WSG’s final seminar of the year focuses on “works in progress” papers, or with more of a “how to” element. These three by Valerie Schutte, Cheryl Duncan and Catriona Cooper look at life writing, the use of legal documents, and audio research.
Seminars take place at the Foundling Museum, 40 Brunswick Square, WC1N 1AZ, starting promptly at 1pm and finishing at 4pm. Doors open at 12.30. Directions for getting to the Museum can be found here. All seminars are free and open to the public, though refreshments will cost £2 to those who aren’t WSG members. Those attending the seminars are welcome to look round the museum before or after.
Sunday 11 March, 2018 (This is a ‘how-to’ session that also involves a measure of ‘work in progress’). Chair: TBC Valerie Schutte: Princess, Duchess, Queen: Mary Tudor as represented in the long eighteenth century. Cheryll Duncan: Music, women and the law: the challenges and rewards of legal documents. Catriona Cooper: Listening to the Commons: the sounds of debate and the experience of women in Parliament c.1800. Karen Lipsedge: Reading women and the eighteenth-century home.
Last year the first Women, Money and Markets 1750-1850 conference was held at King’s College London. Co-organised by WSG member Emma Newport and Amy Murat, the conference was a great success (not least because it featured a WSG panel, ‘Material Girls’).
The conference organisers welcome submissions in the form of individual papers, panels and roundtable discussions on the following themes:
The varying practices of women associated with currency, global and/or domestic markets and marketability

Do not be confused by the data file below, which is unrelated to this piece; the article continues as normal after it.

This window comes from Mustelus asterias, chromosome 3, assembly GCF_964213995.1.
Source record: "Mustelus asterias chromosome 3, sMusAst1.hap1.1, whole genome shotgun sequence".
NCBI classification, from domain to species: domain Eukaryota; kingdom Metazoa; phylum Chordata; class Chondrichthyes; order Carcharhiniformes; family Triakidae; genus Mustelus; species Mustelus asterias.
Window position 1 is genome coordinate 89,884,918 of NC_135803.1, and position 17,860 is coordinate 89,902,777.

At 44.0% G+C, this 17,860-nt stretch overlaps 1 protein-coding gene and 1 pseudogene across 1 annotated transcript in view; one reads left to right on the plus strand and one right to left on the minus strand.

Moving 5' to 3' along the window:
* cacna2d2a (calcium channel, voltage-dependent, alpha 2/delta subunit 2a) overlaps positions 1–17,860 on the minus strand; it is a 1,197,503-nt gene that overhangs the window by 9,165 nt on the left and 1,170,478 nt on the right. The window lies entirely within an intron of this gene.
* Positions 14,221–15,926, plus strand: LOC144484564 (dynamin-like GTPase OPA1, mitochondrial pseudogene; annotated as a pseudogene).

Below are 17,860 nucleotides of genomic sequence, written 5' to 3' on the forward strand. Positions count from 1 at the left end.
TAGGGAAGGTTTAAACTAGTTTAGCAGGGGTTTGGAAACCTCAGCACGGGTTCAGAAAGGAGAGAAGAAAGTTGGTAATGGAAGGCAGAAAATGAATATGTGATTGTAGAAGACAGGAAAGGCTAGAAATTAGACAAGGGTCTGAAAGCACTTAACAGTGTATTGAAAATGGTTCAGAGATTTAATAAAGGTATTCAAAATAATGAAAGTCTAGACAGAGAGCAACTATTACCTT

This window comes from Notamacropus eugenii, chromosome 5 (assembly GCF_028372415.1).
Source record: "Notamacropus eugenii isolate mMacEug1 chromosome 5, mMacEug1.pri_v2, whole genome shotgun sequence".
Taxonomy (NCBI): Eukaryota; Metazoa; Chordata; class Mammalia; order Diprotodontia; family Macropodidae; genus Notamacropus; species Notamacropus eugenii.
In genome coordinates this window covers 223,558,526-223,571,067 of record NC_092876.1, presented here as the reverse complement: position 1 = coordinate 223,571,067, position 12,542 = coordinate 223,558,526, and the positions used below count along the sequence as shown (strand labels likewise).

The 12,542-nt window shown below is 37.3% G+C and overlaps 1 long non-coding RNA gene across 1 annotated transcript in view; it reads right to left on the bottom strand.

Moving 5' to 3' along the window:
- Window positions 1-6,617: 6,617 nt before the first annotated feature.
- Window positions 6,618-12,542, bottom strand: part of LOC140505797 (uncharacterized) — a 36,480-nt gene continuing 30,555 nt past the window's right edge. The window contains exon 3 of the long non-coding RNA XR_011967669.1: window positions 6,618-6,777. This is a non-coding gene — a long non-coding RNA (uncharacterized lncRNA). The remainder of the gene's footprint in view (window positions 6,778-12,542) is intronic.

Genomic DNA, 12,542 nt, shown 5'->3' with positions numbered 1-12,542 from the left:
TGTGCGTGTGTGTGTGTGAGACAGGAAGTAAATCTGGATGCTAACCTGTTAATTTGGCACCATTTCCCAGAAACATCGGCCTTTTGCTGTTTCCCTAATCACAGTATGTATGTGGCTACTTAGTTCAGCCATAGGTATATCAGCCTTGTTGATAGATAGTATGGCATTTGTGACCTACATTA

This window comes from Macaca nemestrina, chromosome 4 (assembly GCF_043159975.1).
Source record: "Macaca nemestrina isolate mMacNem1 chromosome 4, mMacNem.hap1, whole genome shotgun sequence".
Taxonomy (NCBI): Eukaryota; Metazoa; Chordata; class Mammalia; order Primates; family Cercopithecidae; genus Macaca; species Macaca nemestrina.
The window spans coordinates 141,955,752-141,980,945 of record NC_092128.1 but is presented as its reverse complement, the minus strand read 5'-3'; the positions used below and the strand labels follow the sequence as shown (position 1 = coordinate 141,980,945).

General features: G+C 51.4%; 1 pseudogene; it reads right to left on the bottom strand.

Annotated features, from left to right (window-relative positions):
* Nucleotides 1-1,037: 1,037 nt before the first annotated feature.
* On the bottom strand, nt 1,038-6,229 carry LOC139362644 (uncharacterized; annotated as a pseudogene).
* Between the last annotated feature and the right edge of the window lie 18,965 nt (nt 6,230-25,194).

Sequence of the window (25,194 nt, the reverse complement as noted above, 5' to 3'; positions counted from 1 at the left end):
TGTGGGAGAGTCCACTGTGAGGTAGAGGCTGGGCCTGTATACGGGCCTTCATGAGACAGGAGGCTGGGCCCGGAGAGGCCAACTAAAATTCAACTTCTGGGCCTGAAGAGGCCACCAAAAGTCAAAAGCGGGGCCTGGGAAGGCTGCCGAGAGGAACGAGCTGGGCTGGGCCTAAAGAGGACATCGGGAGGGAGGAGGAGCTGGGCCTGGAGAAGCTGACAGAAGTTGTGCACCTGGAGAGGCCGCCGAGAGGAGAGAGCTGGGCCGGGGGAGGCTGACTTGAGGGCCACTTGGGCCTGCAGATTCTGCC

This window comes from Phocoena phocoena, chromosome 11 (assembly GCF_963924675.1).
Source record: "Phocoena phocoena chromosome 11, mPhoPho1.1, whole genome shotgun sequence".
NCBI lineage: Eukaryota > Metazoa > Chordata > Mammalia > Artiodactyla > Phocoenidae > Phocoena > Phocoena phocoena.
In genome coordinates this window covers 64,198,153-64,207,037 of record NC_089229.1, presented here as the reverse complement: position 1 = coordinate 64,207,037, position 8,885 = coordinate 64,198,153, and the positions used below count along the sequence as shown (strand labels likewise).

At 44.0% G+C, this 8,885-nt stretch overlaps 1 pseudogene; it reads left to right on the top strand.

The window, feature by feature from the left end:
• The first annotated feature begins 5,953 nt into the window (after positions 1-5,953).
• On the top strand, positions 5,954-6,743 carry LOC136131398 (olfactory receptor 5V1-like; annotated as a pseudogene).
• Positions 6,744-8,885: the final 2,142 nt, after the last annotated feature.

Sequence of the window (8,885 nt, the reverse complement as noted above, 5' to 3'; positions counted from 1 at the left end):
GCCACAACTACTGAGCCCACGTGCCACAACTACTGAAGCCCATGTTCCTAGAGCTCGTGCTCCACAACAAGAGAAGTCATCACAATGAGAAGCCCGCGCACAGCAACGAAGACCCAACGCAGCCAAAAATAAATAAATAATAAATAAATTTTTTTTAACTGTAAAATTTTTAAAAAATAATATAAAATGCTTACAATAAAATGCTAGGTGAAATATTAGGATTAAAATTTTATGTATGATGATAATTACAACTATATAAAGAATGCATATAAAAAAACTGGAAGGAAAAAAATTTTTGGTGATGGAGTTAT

Material practices associated with value, exchange and/or female creativity
Women as producers and/or consumers in the literary or other marketplaces (including, but not limited to, food, clothing, agriculture and raw materials)
Representations of women at work or women’s involvement in: Trade and industry / Professional services (e.g. law, finance, hospitality and the media) / Domestic service / The rural economy / The stock market and speculation
The place of women in the literary marketplace (past and present)
They particularly welcome cross-cultural considerations of the above issues.
Guide for submissions: Please send 300 word abstracts to the conference email address (firstname.lastname@example.org) plus a covering email outlining briefly your proposed format (individual paper, panel, roundtable, etc.). If you are submitting a proposal for a panel, please include an abstract for each paper (up to 300 words each). Please indicate if you would like your paper to be considered for a monograph to be published in conjunction with the conference.
WSG’s host institution, the Foundling Museum, has just launched an appeal to raise funds for its autumn exhibition, Ladies of Quality and Distinction. In 1739 Thomas Coram received his Royal Charter from the King to set up the Foundling Hospital, which took in vulnerable babies at risk of abandonment. He was helped by a group of women who supported his cause.
In the Foundling’s own words, “We want to shine a light on the 21 forward thinking Georgian women – the eponymous Ladies – whose support helped Coram realise his dream of establishing the Foundling Hospital”. The museum has from now until 5 March – exactly a month – to raise £20,000 to reunite these women’s portraits, currently scattered around the UK, to hang in its Picture Gallery, which is usually full of the portraits of the original male governors.
WSG would be grateful if its readers could contribute to the appeal. If the total is not reached, the Foundling receives nothing – so no matter how small the donation, every little helps. There are various rewards, including tote bags, exhibition tickets, prints, and a private tour of the exhibition. You can also follow the progress of the appeal via the twitter hashtag #ladiesofquality.
Just think, 21 important women for 2018, the 100th anniversary of the Act which gave votes to some women over the age of 30 for the first time – please help!
WSG member Miriam al Jamil is giving a talk at 2.30pm on 10 February for the Johnson Society, on ‘Artist and Artisan in the European Magazine (1782-1826)’. Miriam is a doctoral researcher at Birkbeck College, studying eighteenth-century women and the Classical Canon of sculpture. In her research she looks at how women engaged with sculpture during this period when art academy training was not available to them, and turns an alternative lens on the Grand Tour.